Results from the second study noted that curcumin reversed behavioral abnormalities (e.g. hyperactivity, deficits in step-down passive avoidance, etc.) resulting from the bilateral olfactory bulbectomy (OB).  Pharmacologically, curcumin corrected abnormalities in neurotransmission induced by the bilateral olfactory bulbectomy (OB).  Specifically, curcumin administration increased serotonin and norepinephrine concentrations (both were low from the OB) and reduced hippocampal 5-HIAA and DOPAC (both of which were elevated as a result of the OB).

Evidence from this report suggests that curcumin either directly or indirectly is capable of reversing abnormalities of neurotransmission that may trigger depressive behaviors among animals.  It should therefore be hypothesized that similar modulation of monoamines may occur as a result of curcumin supplementation among humans with depression.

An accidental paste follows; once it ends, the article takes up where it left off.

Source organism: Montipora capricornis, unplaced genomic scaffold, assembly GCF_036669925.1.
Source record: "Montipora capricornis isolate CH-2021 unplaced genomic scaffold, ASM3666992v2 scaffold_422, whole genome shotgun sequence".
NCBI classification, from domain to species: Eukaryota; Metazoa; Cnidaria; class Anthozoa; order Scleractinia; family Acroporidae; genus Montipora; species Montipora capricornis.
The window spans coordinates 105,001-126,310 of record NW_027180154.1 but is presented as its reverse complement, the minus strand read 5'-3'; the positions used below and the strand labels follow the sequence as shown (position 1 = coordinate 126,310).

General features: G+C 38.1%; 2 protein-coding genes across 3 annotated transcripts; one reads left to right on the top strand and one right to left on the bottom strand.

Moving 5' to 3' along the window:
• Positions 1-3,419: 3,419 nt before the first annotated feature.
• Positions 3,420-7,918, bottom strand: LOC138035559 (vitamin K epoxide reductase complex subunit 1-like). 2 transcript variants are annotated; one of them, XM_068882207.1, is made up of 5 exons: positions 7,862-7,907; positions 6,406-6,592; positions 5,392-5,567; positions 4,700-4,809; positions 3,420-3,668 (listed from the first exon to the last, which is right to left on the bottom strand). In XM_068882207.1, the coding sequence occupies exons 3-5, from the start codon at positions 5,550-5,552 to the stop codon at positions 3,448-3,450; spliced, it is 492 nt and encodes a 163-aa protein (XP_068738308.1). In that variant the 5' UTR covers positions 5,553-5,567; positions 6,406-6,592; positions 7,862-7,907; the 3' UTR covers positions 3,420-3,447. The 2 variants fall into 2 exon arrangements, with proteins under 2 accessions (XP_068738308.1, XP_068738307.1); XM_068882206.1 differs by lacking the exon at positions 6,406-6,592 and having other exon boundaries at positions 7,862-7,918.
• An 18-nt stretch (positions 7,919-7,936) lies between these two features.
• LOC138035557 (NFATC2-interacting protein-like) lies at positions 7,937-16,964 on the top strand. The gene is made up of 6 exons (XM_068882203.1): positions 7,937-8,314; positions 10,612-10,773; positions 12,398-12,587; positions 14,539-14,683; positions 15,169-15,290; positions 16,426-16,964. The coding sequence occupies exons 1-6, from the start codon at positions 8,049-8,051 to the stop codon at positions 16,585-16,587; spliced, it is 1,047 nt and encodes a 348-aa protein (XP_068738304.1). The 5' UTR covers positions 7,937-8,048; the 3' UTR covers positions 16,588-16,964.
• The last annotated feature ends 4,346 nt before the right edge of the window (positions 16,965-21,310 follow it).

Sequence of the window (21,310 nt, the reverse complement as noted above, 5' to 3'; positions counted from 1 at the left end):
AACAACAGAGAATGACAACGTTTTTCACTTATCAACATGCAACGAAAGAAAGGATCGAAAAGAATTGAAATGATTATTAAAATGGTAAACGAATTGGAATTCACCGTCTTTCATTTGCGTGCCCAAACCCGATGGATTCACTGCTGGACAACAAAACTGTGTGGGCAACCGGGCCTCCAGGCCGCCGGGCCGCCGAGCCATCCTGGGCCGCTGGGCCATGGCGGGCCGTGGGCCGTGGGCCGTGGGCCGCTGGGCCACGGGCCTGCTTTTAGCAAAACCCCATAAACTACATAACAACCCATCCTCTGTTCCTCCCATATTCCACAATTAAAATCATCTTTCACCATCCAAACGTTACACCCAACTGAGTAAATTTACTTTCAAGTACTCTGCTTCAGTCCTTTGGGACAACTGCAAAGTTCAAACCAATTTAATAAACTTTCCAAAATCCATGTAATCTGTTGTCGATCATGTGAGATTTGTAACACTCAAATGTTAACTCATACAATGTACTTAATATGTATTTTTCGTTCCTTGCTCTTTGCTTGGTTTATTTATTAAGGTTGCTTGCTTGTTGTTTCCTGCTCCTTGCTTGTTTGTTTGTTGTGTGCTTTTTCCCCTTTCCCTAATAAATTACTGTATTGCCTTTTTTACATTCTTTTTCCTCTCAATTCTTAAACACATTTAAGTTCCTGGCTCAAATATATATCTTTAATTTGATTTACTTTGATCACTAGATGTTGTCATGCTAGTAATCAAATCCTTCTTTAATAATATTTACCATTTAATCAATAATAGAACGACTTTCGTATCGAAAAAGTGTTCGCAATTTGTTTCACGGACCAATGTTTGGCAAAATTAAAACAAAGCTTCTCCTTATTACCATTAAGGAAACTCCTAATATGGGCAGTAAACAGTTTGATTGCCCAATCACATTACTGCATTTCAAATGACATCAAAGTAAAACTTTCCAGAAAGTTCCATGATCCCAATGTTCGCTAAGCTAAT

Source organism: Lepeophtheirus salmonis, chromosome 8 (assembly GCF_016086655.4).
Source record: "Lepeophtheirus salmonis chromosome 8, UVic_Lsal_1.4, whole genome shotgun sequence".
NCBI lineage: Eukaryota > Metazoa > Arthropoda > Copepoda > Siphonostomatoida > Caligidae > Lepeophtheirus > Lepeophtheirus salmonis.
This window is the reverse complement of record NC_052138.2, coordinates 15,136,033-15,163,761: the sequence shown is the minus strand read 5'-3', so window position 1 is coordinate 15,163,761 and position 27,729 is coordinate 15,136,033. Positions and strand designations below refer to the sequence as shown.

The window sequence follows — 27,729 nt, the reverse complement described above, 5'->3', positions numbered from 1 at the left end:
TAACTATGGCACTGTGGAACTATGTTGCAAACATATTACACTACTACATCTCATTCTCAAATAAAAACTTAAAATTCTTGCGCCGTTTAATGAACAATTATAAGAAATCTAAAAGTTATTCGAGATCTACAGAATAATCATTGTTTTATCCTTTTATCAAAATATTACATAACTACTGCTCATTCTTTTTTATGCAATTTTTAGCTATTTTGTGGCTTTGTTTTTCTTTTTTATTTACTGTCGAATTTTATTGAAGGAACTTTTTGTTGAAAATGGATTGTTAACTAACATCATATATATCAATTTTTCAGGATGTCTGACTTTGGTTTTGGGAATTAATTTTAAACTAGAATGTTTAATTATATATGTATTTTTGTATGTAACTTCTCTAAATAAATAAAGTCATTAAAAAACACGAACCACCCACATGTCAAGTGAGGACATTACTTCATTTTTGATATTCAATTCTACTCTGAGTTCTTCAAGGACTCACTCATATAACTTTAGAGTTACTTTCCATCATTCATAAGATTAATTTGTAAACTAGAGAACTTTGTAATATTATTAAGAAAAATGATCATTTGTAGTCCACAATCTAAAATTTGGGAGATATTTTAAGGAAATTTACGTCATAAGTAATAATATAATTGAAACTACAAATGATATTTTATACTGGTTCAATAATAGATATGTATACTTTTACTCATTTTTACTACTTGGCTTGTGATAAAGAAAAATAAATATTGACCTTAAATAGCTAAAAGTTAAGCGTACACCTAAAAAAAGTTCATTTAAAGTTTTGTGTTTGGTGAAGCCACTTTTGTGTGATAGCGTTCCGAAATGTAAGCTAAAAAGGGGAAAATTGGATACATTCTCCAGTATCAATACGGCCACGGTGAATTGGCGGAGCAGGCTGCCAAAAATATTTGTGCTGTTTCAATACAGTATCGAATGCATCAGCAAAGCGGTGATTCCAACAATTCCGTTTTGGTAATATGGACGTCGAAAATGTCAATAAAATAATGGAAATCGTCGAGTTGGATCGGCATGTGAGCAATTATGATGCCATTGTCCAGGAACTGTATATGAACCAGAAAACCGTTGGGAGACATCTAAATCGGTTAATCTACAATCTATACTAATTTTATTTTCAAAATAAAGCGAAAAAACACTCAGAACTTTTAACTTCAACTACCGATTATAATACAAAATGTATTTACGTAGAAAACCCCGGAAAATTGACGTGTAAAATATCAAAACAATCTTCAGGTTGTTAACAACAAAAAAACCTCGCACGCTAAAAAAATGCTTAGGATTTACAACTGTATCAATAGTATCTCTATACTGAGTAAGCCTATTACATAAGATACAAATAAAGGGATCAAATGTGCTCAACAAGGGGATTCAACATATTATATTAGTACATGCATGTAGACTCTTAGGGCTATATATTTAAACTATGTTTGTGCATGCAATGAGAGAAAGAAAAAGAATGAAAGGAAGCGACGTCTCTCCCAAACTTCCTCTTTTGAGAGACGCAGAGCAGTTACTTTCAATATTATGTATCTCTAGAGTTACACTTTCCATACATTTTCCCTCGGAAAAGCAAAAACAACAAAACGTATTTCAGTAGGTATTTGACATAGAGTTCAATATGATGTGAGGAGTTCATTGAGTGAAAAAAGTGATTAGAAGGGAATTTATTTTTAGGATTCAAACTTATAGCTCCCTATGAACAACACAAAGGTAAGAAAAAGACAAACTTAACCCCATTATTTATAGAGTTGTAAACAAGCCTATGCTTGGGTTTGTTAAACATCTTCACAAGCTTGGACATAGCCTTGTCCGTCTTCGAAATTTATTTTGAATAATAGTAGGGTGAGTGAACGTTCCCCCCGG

• Source: http://www.ncbi.nlm.nih.gov/pubmed/16171853

Verdict: Curcumin may facilitate an antidepressant response

A bulk of the aforestated scientific literature indicates that curcumin is likely effective for the treatment of depression in humans.  Furthermore, it is well-documented that curcumin is efficacious for the treatment of depression in animal models.  However, the degree to which a human diagnosed with depression is likely to benefit from curcumin compared to mainstream antidepressants is unknown.

That said, one trial noted that the efficacy of curcumin as an antidepressant was indistinguishable from Prozac (Fluoxetine).  One should be cautious in interpreting this result and avoid automatically concluding that curcumin is therefore equally as therapeutic as Prozac.  This study was small-scale and there’s considerably more robust evidence to underscore the antidepressant efficacy of Prozac, whereas there are limitations associated with research of curcumin as an antidepressant.